BASEBALL CONNECTS TO THE PAST LIKE NO OTHER SPORT, AND FEW PLACES PROVIDE a richer connection than the old ball field at 4 Yawkey Way in Boston. In some sense Fenway Park is baseball ... and baseball is Fenway Park.
Yet when the venue hosted its first major league game, on April 20, 1912, the national pastime wasn't all that the $600,000 stadium was about to witness. Fenway was built as a ballpark, sure—and on that inaugural day the Red Sox beat the New York Highanders 7--6 before a standing-room crowd of 27,000—but the park would soon resound with more than Take Me Out to the Ballgame.
In 1914 alone Fenway hosted former president Theodore Roosevelt for a field day promoted by the Progressive Party; more than a dozen high school and college football games; and a circus featuring real, live elephants. The next year 15,000 people came to Fenway to honor soldiers who had died in the Spanish-American War 17 years earlier. In '18 twice as many turned out as the head of the Boston archdiocese, Cardinal William O'Connell, conducted a memorial Mass for those lost in World War I. A year later the future president of Ireland, Eamon De Valera, delivered an impassioned speech at Fenway advocating Irish independence.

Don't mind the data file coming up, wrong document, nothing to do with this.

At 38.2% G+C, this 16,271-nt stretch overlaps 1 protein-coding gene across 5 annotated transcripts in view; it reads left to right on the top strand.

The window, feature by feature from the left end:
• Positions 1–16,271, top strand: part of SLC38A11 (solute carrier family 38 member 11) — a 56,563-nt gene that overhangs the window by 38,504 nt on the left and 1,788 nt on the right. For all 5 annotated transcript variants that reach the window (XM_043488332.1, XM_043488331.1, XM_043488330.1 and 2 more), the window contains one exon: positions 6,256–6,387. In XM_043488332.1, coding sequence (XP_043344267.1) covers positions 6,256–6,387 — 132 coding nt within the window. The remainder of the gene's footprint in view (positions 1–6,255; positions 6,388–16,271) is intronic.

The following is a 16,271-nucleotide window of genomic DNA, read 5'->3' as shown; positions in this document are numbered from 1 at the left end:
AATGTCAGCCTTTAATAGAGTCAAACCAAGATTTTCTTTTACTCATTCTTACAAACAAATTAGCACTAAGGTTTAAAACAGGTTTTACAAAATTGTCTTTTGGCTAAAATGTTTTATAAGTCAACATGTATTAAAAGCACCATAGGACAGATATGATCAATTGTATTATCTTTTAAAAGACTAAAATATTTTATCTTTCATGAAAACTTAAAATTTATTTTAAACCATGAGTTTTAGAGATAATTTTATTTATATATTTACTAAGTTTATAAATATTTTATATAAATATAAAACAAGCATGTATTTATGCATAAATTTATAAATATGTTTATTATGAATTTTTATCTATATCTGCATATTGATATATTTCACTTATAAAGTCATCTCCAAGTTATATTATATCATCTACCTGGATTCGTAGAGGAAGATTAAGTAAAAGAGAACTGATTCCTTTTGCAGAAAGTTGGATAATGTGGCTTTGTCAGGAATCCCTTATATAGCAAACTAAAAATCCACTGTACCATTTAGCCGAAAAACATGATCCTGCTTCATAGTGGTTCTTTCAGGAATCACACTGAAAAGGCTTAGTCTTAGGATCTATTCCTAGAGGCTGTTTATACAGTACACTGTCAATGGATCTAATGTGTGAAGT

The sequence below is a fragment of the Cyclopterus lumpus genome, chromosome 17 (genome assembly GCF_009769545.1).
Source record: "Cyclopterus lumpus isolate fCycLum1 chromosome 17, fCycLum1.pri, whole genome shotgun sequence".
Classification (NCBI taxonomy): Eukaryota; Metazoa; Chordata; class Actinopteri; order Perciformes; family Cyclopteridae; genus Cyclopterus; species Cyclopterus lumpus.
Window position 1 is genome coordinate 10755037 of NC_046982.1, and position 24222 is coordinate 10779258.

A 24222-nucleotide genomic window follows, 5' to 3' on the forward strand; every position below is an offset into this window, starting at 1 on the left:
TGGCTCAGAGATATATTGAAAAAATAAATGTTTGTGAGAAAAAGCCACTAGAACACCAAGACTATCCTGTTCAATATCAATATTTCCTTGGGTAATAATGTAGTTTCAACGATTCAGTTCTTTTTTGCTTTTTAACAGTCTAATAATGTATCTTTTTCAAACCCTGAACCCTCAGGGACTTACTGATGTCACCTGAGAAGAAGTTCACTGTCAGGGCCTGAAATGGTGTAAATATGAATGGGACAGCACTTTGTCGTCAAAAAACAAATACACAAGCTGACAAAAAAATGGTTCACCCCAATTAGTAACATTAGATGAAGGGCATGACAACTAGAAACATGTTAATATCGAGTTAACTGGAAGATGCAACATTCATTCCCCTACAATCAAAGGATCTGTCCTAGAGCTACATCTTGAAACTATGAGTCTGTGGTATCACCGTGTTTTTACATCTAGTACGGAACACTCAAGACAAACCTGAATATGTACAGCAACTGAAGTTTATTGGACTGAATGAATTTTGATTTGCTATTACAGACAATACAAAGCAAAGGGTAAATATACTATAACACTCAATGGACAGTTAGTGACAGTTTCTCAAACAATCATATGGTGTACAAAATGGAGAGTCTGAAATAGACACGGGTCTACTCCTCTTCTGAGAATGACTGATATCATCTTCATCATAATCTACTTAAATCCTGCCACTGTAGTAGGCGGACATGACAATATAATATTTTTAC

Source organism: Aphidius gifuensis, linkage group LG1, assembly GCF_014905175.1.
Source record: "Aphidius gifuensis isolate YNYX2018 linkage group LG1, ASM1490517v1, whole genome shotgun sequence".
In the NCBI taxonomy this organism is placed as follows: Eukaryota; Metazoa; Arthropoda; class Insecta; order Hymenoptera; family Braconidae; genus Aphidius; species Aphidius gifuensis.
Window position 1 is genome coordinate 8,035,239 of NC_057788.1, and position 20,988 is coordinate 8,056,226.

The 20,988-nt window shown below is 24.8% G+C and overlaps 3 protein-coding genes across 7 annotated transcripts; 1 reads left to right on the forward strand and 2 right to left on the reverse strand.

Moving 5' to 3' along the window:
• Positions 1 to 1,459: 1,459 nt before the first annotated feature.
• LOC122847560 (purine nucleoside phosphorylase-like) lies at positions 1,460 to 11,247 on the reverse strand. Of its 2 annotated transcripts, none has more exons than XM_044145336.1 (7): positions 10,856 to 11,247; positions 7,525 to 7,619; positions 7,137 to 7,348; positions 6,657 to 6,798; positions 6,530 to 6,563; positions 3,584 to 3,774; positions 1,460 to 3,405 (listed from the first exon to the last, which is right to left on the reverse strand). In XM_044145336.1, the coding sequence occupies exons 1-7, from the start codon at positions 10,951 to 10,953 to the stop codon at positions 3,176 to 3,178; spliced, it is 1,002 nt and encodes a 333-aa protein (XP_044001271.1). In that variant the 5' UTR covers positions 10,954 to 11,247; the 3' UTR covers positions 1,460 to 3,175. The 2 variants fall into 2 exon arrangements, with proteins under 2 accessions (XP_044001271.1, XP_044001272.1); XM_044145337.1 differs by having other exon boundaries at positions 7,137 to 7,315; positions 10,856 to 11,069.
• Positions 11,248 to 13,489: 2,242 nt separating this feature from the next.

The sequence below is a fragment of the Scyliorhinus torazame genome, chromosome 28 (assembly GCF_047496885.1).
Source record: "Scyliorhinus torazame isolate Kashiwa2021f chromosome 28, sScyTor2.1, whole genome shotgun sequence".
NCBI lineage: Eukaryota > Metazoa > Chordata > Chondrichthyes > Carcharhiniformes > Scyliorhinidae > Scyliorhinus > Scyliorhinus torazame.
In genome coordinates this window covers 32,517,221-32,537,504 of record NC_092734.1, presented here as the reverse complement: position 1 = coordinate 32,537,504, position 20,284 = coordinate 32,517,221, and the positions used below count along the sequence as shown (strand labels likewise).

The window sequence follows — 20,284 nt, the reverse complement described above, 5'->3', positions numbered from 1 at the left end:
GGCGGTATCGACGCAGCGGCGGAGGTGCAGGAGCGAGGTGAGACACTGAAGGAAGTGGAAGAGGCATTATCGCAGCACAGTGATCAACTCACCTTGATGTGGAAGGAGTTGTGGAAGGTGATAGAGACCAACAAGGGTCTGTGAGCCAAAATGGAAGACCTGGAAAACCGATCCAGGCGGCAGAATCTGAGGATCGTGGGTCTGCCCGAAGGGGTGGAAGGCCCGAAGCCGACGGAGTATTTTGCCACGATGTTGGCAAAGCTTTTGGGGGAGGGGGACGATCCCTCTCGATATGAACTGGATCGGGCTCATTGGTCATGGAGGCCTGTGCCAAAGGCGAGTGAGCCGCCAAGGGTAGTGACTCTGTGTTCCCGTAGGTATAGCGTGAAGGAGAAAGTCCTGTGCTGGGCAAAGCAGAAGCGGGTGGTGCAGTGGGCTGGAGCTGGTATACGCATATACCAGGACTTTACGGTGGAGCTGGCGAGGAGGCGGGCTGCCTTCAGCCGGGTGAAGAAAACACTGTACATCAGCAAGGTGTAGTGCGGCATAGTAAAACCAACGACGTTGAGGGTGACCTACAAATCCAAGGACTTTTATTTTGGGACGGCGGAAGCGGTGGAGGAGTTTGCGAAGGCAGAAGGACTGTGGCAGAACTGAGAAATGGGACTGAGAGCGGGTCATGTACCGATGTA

Of course there was some baseball played at Fenway in those years—some very good baseball. The Red Sox won four World Series (1912, '15, '16 and '18), and the Boston Braves won the Series at the park in 1914, one of the four seasons during which the National League team played some of its games at Fenway. In fact by the time the Red Sox beat the Cubs four games to two in '18, winning Game 6 in Boston, it seemed as though an annual World Series title was something that the Fenway faithful could practically count on.